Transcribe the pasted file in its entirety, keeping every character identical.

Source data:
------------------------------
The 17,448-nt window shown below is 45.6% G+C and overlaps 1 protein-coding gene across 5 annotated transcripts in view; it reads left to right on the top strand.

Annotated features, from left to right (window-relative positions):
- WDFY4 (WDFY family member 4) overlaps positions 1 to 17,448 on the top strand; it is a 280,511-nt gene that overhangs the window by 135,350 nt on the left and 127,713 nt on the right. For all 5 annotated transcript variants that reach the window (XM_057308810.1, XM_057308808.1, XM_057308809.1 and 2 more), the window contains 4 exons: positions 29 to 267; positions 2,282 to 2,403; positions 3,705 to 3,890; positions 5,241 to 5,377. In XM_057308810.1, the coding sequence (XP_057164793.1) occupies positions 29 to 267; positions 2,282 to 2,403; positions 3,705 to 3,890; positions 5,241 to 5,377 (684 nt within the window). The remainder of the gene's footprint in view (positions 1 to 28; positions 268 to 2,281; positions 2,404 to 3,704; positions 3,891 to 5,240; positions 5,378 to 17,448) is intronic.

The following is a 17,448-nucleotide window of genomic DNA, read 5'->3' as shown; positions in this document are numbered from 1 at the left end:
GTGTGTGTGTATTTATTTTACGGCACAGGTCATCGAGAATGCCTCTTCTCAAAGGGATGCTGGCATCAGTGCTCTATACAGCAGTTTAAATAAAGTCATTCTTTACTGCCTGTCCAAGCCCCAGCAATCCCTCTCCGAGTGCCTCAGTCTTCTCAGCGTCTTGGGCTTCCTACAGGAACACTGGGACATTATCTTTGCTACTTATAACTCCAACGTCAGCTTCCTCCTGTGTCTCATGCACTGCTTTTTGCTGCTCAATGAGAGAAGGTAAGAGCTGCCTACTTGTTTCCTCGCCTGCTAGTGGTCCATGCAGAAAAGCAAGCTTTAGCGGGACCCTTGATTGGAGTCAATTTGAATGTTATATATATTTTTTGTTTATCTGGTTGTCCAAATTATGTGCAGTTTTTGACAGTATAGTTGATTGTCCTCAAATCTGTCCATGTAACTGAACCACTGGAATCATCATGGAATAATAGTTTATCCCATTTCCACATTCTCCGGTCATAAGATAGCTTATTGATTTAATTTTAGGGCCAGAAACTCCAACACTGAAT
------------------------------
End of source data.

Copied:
The 17,448-nt window shown below is 45.6% G+C and overlaps 1 protein-coding gene across 5 annotated transcripts in view; it reads left to right on the top strand.

Annotated features, from left to right (window-relative positions):
- WDFY4 (WDFY family member 4) overlaps positions 1 to 17,448 on the top strand; it is a 280,511-nt gene that overhangs the window by 135,350 nt on the left and 127,713 nt on the right. For all 5 annotated transcript variants that reach the window (XM_057308810.1, XM_057308808.1, XM_057308809.1 and 2 more), the window contains 4 exons: positions 29 to 267; positions 2,282 to 2,403; positions 3,705 to 3,890; positions 5,241 to 5,377. In XM_057308810.1, the coding sequence (XP_057164793.1) occupies positions 29 to 267; positions 2,282 to 2,403; positions 3,705 to 3,890; positions 5,241 to 5,377 (684 nt within the window). The remainder of the gene's footprint in view (positions 1 to 28; positions 268 to 2,281; positions 2,404 to 3,704; positions 3,891 to 5,240; positions 5,378 to 17,448) is intronic.

The following is a 17,448-nucleotide window of genomic DNA, read 5'->3' as shown; positions in this document are numbered from 1 at the left end:
GTGTGTGTGTATTTATTTTACGGCACAGGTCATCGAGAATGCCTCTTCTCAAAGGGATGCTGGCATCAGTGCTCTATACAGCAGTTTAAATAAAGTCATTCTTTACTGCCTGTCCAAGCCCCAGCAATCCCTCTCCGAGTGCCTCAGTCTTCTCAGCGTCTTGGGCTTCCTACAGGAACACTGGGACATTATCTTTGCTACTTATAACTCCAACGTCAGCTTCCTCCTGTGTCTCATGCACTGCTTTTTGCTGCTCAATGAGAGAAGGTAAGAGCTGCCTACTTGTTTCCTCGCCTGCTAGTGGTCCATGCAGAAAAGCAAGCTTTAGCGGGACCCTTGATTGGAGTCAATTTGAATGTTATATATATTTTTTGTTTATCTGGTTGTCCAAATTATGTGCAGTTTTTGACAGTATAGTTGATTGTCCTCAAATCTGTCCATGTAACTGAACCACTGGAATCATCATGGAATAATAGTTTATCCCATTTCCACATTCTCCGGTCATAAGATAGCTTATTGATTTAATTTTAGGGCCAGAAACTCCAACACTGAAT